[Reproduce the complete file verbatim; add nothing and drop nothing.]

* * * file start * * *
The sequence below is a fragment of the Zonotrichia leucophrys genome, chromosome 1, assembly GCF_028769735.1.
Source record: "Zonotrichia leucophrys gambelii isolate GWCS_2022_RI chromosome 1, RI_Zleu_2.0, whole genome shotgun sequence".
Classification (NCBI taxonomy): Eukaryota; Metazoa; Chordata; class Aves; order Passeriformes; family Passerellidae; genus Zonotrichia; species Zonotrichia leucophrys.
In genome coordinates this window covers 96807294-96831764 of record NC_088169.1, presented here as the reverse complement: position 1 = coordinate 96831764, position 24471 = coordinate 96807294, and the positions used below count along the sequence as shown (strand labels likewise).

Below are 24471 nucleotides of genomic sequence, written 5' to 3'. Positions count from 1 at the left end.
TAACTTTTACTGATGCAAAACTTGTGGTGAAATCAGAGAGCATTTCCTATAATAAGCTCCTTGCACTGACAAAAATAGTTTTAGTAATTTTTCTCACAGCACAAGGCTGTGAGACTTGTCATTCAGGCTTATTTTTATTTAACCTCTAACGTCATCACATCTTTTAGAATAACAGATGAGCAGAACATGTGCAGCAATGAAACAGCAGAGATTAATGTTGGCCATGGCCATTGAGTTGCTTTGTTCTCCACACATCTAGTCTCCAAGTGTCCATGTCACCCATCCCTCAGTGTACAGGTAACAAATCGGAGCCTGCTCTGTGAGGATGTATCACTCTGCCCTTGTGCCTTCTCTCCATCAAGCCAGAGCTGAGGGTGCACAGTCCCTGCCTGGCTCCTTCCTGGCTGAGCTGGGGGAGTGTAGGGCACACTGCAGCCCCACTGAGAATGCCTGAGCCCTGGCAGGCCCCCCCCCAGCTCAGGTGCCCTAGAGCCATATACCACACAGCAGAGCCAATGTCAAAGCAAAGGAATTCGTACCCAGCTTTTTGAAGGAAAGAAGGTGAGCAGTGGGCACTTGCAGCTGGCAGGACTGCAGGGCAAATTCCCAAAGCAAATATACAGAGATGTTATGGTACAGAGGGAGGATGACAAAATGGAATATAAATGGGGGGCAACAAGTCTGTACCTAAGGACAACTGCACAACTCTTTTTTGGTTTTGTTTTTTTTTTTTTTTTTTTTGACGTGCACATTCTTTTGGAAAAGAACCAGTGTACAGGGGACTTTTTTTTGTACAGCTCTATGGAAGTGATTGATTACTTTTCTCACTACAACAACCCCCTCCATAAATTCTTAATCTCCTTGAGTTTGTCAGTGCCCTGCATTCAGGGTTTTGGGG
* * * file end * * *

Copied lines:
The sequence below is a fragment of the Zonotrichia leucophrys genome, chromosome 1, assembly GCF_028769735.1.
Source record: "Zonotrichia leucophrys gambelii isolate GWCS_2022_RI chromosome 1, RI_Zleu_2.0, whole genome shotgun sequence".
Classification (NCBI taxonomy): Eukaryota; Metazoa; Chordata; class Aves; order Passeriformes; family Passerellidae; genus Zonotrichia; species Zonotrichia leucophrys.
In genome coordinates this window covers 96807294-96831764 of record NC_088169.1, presented here as the reverse complement: position 1 = coordinate 96831764, position 24471 = coordinate 96807294, and the positions used below count along the sequence as shown (strand labels likewise).

Below are 24471 nucleotides of genomic sequence, written 5' to 3'. Positions count from 1 at the left end.
TAACTTTTACTGATGCAAAACTTGTGGTGAAATCAGAGAGCATTTCCTATAATAAGCTCCTTGCACTGACAAAAATAGTTTTAGTAATTTTTCTCACAGCACAAGGCTGTGAGACTTGTCATTCAGGCTTATTTTTATTTAACCTCTAACGTCATCACATCTTTTAGAATAACAGATGAGCAGAACATGTGCAGCAATGAAACAGCAGAGATTAATGTTGGCCATGGCCATTGAGTTGCTTTGTTCTCCACACATCTAGTCTCCAAGTGTCCATGTCACCCATCCCTCAGTGTACAGGTAACAAATCGGAGCCTGCTCTGTGAGGATGTATCACTCTGCCCTTGTGCCTTCTCTCCATCAAGCCAGAGCTGAGGGTGCACAGTCCCTGCCTGGCTCCTTCCTGGCTGAGCTGGGGGAGTGTAGGGCACACTGCAGCCCCACTGAGAATGCCTGAGCCCTGGCAGGCCCCCCCCCAGCTCAGGTGCCCTAGAGCCATATACCACACAGCAGAGCCAATGTCAAAGCAAAGGAATTCGTACCCAGCTTTTTGAAGGAAAGAAGGTGAGCAGTGGGCACTTGCAGCTGGCAGGACTGCAGGGCAAATTCCCAAAGCAAATATACAGAGATGTTATGGTACAGAGGGAGGATGACAAAATGGAATATAAATGGGGGGCAACAAGTCTGTACCTAAGGACAACTGCACAACTCTTTTTTGGTTTTGTTTTTTTTTTTTTTTTTTTTGACGTGCACATTCTTTTGGAAAAGAACCAGTGTACAGGGGACTTTTTTTTGTACAGCTCTATGGAAGTGATTGATTACTTTTCTCACTACAACAACCCCCTCCATAAATTCTTAATCTCCTTGAGTTTGTCAGTGCCCTGCATTCAGGGTTTTGGGG